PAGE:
3. Most of the engineers use to be high on Maslow’s triangle. They did what they believed in and in the process made a good living.
    The problem that developed in the profession over the last decade is that the empathy of Engineers to find the balance between the best solution from a technical point, the clients requirements/desires and the wider society as a whole was replaced with the “free market concept” of “what is in it for me and my stakeholder/s” – the reward must always be more than the effort otherwise there is “no – profit”

    A typical example – The government’s objective should be to ensure effective mobility for the nation as a whole. This means that a proper road network should be available for private travel and “public transport” systems for other commuters.
    The most effective “public transport system” in South Africa is the TAXI Industry for amongst others the following reasons:
    1. Total flexibility (capacity can increase/decrease in small quantities, routes can be added/eliminated on a daily basis) and almost a door to door service.
    2. Use the private road network and only requires dedicated lanes in congested areas.
    3. Provide job opportunities. Engineers tends to compare it to countries where there is not a huge unemployment problem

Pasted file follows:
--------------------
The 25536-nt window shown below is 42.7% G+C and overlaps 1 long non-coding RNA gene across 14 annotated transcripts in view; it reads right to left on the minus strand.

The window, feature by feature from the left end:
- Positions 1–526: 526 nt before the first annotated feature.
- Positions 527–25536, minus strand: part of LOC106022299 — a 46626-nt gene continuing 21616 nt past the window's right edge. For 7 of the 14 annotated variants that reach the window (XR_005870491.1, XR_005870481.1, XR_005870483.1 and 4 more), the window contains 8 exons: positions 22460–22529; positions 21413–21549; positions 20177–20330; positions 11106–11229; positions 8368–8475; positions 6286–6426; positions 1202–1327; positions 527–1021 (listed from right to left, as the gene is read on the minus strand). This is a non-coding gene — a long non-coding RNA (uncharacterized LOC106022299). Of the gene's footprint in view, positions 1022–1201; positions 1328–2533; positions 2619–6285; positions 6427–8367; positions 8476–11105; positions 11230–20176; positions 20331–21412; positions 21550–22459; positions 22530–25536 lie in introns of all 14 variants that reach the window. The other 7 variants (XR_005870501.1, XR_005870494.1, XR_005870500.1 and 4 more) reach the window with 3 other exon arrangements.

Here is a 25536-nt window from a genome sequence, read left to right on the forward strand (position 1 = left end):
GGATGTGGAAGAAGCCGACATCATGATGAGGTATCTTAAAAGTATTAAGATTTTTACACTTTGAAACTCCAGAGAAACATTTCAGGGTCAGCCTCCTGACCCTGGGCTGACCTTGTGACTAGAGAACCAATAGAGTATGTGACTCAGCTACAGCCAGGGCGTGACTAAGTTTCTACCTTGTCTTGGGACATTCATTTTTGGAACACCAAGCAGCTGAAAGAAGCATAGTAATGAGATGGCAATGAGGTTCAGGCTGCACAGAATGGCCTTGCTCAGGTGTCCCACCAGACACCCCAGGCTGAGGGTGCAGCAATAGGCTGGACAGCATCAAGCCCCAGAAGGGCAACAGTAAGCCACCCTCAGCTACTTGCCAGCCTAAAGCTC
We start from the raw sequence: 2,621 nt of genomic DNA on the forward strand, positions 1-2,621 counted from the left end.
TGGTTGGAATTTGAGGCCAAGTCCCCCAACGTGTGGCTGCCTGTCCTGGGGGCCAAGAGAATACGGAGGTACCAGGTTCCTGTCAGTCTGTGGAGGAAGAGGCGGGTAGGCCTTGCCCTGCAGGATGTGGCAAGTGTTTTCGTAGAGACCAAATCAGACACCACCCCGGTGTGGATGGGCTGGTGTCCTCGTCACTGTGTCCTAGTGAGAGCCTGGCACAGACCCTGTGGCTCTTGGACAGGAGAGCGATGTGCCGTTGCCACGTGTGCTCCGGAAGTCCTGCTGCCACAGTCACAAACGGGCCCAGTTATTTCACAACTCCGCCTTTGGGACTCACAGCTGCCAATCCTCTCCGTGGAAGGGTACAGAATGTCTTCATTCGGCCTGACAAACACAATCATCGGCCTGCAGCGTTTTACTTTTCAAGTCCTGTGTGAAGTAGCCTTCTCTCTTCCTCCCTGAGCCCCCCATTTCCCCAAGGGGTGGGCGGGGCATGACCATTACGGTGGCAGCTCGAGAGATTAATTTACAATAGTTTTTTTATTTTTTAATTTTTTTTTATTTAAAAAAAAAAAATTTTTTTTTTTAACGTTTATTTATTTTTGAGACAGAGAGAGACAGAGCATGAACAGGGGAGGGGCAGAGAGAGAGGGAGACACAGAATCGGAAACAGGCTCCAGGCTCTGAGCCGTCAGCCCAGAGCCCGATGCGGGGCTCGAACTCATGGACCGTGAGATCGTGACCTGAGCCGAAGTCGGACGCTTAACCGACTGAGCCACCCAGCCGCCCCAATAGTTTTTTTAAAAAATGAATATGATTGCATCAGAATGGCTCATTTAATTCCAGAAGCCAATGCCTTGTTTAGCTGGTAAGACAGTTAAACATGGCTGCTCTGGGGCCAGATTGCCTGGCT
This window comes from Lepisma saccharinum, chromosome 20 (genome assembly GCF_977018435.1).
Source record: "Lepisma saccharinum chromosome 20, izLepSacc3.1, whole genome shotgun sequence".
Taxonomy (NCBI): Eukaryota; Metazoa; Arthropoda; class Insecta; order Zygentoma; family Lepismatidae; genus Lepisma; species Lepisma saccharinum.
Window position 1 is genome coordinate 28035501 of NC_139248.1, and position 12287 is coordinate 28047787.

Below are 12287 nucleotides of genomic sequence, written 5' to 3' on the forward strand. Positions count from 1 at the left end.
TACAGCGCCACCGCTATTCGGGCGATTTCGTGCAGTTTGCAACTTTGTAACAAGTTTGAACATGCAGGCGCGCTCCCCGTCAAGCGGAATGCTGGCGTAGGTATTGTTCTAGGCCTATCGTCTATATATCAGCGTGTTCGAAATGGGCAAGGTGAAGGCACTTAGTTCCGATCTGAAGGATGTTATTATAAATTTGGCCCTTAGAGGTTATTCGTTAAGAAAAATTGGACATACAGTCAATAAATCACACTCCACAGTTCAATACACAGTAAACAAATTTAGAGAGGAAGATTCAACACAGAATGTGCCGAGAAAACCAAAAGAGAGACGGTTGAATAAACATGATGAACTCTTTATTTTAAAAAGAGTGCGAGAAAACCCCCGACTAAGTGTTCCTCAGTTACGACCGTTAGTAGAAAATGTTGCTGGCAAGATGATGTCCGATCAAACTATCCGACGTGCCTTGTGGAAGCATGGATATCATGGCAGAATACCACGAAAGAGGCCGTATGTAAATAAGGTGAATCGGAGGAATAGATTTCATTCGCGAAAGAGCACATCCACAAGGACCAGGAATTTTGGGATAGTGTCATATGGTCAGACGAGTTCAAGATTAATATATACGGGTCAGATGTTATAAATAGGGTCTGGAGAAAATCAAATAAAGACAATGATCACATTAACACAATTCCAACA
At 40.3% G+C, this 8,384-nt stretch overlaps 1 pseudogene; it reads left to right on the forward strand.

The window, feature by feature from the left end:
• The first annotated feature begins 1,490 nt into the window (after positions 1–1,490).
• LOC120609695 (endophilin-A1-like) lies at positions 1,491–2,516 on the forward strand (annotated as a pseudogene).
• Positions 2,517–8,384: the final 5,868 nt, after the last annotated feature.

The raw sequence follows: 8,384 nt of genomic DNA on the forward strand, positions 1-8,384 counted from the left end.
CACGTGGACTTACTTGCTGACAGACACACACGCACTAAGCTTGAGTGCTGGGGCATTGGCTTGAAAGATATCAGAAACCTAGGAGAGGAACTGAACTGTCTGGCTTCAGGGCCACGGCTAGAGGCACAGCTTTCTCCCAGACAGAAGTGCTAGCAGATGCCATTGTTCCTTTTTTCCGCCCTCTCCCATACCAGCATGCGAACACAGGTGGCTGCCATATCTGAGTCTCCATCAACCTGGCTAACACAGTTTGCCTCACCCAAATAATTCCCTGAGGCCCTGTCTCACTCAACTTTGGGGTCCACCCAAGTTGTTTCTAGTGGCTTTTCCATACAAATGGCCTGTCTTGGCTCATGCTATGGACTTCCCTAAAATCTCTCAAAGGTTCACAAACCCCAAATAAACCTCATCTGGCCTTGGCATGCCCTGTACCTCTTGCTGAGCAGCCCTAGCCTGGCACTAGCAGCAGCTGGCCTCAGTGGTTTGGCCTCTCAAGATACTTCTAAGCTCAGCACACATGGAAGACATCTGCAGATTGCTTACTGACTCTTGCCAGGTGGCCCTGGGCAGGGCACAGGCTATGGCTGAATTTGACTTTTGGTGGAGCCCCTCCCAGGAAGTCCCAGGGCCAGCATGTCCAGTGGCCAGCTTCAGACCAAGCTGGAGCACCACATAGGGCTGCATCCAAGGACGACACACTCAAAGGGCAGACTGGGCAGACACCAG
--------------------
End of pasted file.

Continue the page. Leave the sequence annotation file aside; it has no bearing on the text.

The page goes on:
4. The safety is the same as the road average when expressed per million passenger kilometres for accidents, injuries and fatalities. There are however a few big accidents which become emotional and create the impression that taxis are unsafe.
    5. The door-to-door travelling time is mostly faster than any other “public” transport system.
    6. The capacity per dedicated road lane is better than a bus system and approximately the same as a guided system per line.
    7. The industry can develop different services and service levels should there be a market – e.g. “gold” class taxis with 8 seats (say 60% average occupation), “silver” class taxis with 12 seats (say 80% occupation) and the current economy class (90+% occupation).
    8. The shocking fact – total cost to the country (operating & capital & infrastructure) of the current taxi industry is significantly lower that the bus systems and much-much lower than the suburban train system.
    9. The local and road authorities provides minimum and inadequate facilities for taxis. There are no dedicated “off-road” taxi facilities to pick up and drop off passengers which leads to taxis picking up and dropping off passengers where they want to be picked up and dropped off – the best client service possible?. The result is that there is a perception that taxis stop wherever they want to stop.
    10. The system requires that the driver must do his utmost best to do an extra trip because that is mainly his “personal profit”. This however leads to some drivers breaking traffic rules and drive recklessly which creates the general perception that the taxi industry is unsafe and reckless.

    Coming to your article:
    The tendency is that “transport planners and consultants” act on what the ‘Client” wants and where the best potential income is.
    If the King say cut the baby in half – the “consultant” do an in depth study on the best methodology and equipment to cut the baby in half rather than to find the real solution to the problem.